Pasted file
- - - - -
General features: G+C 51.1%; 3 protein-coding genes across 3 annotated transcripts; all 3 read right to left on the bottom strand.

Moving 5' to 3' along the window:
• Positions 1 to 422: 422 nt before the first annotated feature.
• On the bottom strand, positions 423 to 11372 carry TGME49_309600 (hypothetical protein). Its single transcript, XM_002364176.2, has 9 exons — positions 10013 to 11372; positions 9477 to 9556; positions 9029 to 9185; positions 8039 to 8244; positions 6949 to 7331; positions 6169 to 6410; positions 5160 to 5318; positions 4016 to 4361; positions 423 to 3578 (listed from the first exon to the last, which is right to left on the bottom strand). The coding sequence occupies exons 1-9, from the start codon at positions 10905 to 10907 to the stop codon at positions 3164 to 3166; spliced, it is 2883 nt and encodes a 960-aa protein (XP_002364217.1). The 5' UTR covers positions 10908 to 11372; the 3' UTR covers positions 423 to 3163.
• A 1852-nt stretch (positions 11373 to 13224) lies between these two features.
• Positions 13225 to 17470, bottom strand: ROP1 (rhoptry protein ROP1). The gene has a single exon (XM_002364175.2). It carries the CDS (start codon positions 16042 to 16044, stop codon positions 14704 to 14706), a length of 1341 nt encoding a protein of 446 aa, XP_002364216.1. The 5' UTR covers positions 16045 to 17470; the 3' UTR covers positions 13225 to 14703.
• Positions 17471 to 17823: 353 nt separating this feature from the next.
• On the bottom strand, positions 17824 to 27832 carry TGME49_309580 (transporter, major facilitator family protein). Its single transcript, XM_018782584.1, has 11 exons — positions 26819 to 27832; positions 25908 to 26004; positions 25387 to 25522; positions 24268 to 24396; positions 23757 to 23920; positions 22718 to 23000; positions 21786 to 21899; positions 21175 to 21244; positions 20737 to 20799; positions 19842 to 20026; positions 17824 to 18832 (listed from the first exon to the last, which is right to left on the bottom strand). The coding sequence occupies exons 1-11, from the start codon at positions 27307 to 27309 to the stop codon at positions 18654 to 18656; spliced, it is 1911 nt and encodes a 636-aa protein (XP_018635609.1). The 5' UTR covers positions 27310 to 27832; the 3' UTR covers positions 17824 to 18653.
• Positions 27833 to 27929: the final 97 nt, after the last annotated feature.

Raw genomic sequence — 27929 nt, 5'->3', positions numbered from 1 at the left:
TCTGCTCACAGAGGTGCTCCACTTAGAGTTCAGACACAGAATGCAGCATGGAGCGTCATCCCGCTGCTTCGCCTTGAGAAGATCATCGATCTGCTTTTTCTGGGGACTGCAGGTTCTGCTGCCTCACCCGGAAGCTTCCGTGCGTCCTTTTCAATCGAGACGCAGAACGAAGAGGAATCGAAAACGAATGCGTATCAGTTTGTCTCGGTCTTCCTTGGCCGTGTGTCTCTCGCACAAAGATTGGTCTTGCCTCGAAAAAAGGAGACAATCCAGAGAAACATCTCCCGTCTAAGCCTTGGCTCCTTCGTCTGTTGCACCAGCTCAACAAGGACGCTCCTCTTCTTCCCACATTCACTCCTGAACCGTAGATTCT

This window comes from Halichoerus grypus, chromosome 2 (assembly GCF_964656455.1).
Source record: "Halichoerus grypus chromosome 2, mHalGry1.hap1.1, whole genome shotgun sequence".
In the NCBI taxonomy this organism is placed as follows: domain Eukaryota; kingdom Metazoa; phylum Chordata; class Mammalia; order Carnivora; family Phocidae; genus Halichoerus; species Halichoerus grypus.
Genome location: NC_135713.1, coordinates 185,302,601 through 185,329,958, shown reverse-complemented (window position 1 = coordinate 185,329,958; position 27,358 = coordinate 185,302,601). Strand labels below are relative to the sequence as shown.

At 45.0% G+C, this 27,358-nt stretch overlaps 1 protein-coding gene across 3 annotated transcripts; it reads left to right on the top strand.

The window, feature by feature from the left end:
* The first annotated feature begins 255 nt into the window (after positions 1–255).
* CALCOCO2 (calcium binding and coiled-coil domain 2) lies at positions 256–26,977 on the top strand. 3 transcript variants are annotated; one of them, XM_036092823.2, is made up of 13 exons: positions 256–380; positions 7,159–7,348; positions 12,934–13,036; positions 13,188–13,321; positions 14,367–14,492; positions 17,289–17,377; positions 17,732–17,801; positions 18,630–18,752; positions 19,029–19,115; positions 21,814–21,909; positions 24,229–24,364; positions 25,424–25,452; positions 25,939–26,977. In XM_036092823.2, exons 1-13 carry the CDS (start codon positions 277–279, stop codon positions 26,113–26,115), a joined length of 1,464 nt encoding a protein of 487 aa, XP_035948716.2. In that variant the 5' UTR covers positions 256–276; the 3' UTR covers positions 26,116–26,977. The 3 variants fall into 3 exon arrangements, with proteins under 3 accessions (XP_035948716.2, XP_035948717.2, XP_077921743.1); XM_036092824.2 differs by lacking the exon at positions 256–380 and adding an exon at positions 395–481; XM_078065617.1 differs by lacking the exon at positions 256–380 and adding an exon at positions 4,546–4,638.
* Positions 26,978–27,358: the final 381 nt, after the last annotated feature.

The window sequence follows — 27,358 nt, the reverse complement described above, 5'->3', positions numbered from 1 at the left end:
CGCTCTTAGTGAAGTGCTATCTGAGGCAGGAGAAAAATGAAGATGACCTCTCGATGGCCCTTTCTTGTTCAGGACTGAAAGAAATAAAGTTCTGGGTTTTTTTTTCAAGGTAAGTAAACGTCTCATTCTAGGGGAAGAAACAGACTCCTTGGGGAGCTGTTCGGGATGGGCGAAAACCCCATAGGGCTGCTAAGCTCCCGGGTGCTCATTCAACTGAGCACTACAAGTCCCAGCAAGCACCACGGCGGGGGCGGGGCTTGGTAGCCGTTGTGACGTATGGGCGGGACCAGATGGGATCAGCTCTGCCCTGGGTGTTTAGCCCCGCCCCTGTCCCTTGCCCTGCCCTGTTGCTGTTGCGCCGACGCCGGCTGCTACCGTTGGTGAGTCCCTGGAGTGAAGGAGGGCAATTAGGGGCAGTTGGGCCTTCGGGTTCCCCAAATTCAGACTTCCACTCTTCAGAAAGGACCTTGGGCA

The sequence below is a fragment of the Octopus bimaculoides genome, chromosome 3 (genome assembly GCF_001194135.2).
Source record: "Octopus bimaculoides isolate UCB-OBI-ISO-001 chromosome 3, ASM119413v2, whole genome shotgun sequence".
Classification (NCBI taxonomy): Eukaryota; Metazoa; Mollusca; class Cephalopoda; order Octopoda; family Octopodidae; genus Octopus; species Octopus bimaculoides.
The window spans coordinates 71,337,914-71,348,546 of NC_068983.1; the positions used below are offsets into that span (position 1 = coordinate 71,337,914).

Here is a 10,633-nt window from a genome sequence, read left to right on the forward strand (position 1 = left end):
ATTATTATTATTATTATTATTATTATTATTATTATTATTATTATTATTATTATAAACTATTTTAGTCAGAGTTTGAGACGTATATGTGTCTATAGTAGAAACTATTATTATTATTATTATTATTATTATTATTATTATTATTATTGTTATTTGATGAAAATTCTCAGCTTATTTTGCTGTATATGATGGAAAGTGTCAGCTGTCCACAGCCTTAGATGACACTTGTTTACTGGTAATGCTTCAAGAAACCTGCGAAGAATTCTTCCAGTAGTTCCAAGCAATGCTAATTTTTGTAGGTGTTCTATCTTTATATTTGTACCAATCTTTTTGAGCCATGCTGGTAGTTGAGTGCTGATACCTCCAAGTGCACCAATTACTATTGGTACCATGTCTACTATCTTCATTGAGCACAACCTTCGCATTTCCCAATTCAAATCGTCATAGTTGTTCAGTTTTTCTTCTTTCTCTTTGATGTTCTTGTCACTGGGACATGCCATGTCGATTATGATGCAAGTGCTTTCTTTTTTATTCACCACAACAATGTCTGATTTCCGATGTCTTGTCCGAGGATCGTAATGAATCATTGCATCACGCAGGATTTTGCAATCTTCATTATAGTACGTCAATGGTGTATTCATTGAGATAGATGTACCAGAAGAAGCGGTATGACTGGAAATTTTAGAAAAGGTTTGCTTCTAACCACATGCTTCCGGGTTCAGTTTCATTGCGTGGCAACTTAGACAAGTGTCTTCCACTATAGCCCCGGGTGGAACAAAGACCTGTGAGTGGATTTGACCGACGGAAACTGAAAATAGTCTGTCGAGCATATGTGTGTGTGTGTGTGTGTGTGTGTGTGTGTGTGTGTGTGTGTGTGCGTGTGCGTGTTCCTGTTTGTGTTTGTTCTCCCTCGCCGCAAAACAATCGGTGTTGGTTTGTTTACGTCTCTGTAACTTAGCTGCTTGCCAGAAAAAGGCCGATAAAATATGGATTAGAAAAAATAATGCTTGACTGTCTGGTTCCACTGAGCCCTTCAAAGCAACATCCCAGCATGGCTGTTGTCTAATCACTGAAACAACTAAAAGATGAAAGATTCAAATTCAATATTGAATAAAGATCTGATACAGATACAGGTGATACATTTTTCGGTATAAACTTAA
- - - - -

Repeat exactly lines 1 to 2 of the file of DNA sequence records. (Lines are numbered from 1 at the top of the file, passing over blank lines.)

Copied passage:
General features: G+C 51.1%; 3 protein-coding genes across 3 annotated transcripts; all 3 read right to left on the bottom strand.

Moving 5' to 3' along the window: